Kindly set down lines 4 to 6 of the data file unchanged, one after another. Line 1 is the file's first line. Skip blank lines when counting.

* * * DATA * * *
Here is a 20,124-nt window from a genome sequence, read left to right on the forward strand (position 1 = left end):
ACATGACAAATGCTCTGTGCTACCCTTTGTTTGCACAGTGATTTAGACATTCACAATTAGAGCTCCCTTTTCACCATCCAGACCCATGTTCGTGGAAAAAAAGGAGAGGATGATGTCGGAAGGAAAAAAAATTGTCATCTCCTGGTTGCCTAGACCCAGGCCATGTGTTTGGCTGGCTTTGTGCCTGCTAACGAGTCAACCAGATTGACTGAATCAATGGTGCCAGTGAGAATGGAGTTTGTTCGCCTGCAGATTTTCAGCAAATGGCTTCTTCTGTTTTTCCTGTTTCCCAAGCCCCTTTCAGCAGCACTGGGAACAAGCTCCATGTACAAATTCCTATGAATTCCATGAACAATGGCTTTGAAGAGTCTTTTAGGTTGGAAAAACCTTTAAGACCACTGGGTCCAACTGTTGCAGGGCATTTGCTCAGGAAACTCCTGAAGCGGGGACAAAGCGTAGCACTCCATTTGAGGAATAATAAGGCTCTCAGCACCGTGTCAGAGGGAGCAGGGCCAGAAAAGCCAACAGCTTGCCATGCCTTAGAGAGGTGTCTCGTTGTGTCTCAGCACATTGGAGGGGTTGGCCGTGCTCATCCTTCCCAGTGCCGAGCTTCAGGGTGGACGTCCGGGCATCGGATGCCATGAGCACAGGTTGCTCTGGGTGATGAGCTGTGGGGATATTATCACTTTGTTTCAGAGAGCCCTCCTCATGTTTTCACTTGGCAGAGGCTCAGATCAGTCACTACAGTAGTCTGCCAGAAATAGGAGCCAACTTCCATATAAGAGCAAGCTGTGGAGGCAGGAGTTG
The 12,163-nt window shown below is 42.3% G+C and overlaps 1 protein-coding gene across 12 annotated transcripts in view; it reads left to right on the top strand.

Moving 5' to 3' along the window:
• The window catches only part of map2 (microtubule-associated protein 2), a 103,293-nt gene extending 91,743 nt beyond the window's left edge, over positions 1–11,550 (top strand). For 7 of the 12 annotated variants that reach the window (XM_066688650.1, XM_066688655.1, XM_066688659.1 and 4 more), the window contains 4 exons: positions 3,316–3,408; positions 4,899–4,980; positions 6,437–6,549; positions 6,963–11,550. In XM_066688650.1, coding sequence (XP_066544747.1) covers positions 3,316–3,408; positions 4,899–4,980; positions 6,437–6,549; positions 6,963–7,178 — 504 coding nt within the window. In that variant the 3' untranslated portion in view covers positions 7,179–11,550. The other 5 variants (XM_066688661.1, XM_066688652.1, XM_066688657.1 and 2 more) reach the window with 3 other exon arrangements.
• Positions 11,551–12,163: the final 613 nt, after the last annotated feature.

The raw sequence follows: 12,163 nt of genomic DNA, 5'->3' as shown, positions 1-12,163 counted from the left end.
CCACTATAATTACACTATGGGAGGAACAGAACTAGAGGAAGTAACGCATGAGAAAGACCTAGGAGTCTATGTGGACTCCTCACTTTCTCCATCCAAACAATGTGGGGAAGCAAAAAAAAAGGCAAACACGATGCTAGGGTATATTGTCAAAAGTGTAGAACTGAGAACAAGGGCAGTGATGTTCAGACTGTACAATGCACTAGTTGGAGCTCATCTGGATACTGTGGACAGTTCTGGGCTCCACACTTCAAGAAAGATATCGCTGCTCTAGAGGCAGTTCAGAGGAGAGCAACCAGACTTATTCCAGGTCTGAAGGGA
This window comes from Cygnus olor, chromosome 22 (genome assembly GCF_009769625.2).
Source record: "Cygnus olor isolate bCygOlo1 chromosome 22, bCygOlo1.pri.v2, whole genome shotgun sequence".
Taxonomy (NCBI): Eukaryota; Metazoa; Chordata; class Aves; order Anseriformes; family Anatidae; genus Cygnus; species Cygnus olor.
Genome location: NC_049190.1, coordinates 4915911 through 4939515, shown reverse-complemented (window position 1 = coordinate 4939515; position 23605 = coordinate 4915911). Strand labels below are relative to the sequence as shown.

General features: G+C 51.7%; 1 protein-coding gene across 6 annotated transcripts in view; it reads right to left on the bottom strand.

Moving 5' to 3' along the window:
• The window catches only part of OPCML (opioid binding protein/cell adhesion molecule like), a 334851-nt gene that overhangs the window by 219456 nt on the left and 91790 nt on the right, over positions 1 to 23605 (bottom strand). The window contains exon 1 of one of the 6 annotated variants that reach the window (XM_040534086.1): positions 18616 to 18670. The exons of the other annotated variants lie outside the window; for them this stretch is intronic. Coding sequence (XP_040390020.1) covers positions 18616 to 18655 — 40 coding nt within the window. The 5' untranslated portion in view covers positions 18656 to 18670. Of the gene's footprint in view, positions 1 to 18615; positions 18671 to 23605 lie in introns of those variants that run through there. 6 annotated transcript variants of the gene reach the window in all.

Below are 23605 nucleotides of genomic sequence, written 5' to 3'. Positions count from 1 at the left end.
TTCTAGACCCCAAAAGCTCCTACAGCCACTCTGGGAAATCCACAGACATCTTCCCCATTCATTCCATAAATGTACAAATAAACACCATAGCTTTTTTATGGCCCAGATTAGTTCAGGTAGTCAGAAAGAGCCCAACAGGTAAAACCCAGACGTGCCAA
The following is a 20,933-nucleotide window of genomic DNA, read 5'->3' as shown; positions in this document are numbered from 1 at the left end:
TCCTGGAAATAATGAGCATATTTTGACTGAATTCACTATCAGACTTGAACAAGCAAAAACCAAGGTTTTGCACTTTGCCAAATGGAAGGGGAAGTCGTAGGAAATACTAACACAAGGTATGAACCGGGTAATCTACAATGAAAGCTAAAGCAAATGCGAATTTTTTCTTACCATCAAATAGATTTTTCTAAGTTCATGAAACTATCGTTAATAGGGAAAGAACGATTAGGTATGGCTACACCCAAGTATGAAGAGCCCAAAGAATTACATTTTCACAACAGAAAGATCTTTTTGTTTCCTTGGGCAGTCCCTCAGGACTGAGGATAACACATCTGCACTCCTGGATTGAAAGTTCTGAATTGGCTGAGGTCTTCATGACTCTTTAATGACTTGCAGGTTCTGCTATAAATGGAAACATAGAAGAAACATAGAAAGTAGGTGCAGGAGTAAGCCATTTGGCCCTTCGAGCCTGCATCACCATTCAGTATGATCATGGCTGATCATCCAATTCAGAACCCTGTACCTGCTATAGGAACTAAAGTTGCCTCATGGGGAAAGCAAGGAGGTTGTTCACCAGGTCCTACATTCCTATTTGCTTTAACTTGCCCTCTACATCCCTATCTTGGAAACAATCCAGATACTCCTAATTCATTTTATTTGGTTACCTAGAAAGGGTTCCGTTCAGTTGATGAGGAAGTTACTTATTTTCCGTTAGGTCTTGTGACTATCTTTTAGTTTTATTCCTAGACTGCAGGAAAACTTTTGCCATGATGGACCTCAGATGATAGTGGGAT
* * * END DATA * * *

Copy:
Moving 5' to 3' along the window:
• The window catches only part of map2 (microtubule-associated protein 2), a 103,293-nt gene extending 91,743 nt beyond the window's left edge, over positions 1–11,550 (top strand). For 7 of the 12 annotated variants that reach the window (XM_066688650.1, XM_066688655.1, XM_066688659.1 and 4 more), the window contains 4 exons: positions 3,316–3,408; positions 4,899–4,980; positions 6,437–6,549; positions 6,963–11,550. In XM_066688650.1, coding sequence (XP_066544747.1) covers positions 3,316–3,408; positions 4,899–4,980; positions 6,437–6,549; positions 6,963–7,178 — 504 coding nt within the window. In that variant the 3' untranslated portion in view covers positions 7,179–11,550. The other 5 variants (XM_066688661.1, XM_066688652.1, XM_066688657.1 and 2 more) reach the window with 3 other exon arrangements.
• Positions 11,551–12,163: the final 613 nt, after the last annotated feature.